Air abrasion is a new micro-dentistry technique that is used to treat tooth decay and prepare teeth for restorations and sealants. Traditionally, dentists used noisy dental drills to remove decay and prepare the teeth for fillings, but air abrasion has proven to be a noiseless, heatless, minimally invasive alternative. Air abrasion is similar to sandblasting, in that water and tiny particles are propelled toward small areas of decay to remove them. A white bonded filling or sealant is then applied to seal the tooth from further harm.
An anesthetic is not usually required for this procedure, which means the we can treat multiple teeth in a single appointment. The goal of air abrasion is to pinpoint and remove early areas of decay, while preserving more of the natural tooth. The combination of air abrasion and composite resin fillings quickly and comfortably restores functionality and strength to the teeth.
Here are some of the main advantages associated with air abrasion:
More of the natural tooth is left untouched.
No need for anesthesia in most cases.
No vibrations, horrible noises or excessive pressure.
Quicker, easier procedures.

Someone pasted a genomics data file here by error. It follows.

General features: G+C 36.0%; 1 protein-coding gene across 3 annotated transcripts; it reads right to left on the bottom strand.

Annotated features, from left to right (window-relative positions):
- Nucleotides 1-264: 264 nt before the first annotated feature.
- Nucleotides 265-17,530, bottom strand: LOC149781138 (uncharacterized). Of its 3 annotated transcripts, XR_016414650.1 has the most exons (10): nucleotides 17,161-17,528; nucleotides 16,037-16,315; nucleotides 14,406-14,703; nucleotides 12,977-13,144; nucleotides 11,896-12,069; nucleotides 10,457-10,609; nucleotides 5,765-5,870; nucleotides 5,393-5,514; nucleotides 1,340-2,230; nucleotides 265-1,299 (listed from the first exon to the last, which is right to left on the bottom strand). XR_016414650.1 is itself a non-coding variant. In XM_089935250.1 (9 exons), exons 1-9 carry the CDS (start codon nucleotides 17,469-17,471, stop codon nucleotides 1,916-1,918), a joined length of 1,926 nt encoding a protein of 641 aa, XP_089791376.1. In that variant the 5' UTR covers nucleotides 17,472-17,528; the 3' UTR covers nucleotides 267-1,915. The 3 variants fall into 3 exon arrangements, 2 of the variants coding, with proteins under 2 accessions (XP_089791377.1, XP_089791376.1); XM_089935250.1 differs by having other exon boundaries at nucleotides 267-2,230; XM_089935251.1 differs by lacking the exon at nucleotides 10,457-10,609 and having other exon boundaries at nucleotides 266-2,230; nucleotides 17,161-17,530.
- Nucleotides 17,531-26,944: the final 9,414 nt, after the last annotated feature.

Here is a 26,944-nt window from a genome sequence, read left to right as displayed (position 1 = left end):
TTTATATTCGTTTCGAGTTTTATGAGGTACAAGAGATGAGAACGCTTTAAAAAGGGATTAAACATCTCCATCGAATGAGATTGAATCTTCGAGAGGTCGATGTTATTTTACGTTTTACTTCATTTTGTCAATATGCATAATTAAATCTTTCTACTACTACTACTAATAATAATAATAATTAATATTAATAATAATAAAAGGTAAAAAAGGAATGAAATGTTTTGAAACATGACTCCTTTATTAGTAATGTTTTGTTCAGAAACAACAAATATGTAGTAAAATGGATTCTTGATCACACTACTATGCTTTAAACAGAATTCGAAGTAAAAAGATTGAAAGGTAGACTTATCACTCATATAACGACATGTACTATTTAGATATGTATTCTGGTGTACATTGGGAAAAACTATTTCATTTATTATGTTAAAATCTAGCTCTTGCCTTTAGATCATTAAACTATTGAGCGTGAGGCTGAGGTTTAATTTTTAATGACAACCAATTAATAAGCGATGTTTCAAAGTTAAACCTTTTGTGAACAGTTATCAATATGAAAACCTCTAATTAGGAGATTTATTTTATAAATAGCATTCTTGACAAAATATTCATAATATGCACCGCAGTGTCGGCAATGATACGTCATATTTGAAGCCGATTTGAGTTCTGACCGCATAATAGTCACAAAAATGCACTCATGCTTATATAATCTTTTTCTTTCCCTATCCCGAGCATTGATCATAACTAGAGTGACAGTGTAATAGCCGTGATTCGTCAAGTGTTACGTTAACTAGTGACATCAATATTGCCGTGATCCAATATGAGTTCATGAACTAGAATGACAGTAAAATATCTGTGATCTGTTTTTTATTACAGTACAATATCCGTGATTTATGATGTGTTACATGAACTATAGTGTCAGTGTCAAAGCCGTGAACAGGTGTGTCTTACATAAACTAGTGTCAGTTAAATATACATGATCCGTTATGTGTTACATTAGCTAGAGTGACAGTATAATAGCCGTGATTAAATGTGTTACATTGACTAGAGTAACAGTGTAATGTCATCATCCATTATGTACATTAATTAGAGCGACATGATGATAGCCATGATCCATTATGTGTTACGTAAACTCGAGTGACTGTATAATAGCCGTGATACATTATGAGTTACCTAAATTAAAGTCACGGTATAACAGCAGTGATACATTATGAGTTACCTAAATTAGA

Reduced risk of further damage to the teeth (chipping and fractures).
Teeth are left dry, which is advantageous for filling placement.
- Easily and safely removes stain and plaque.
- Prepares the tooth structure for a better bond.
Who can benefit from air abrasion?
The best candidates for air abrasion are patients who are fearful of the dental drill, children, and individuals with minimal dental decay. Regular dental check ups help diagnose cavities which may be forming on the surfaces of the teeth. Spotting cavities early with trans-illumination or the Diagnodent laser increases the chances that the air abrasion treatment can be utilized.
Air abrasion can be used in instances other than tooth decay, including the removal of existing composite fillings, the preparation of teeth for sealants and the removal of surface stains on teeth. Amalgam (mercury metal or silver fillings) cannot be used in conjunction with air abrasion because the procedure leaves the teeth too smooth for metal fillings to properly lock in. Therefore, only composite fillings or sealants can be applied following air abrasion.
What is involved with the air abrasion procedure?
The Isolite isolating system will be used to relax the jaw, protect the cheeks and tongue, and keep the area free of saliva. Under specialized lighting and magnification, the teeth will be sprayed with water and particles including aluminum oxide and silica. Jets of compressed air, delivered through a dental hand-piece, provide enough force for the particles to remove the decay. The water, particles and decay will be eliminated from the mouth with a suction device.
We will use a special red chemical dye to ensure that all traces of decay are gone. An conditioning solution will then be applied to the affected areas to roughen the surface enough for the white bonded filling to be placed successfully. The composite filling will be hardened using specialized lights, then polished to make it look completely natural.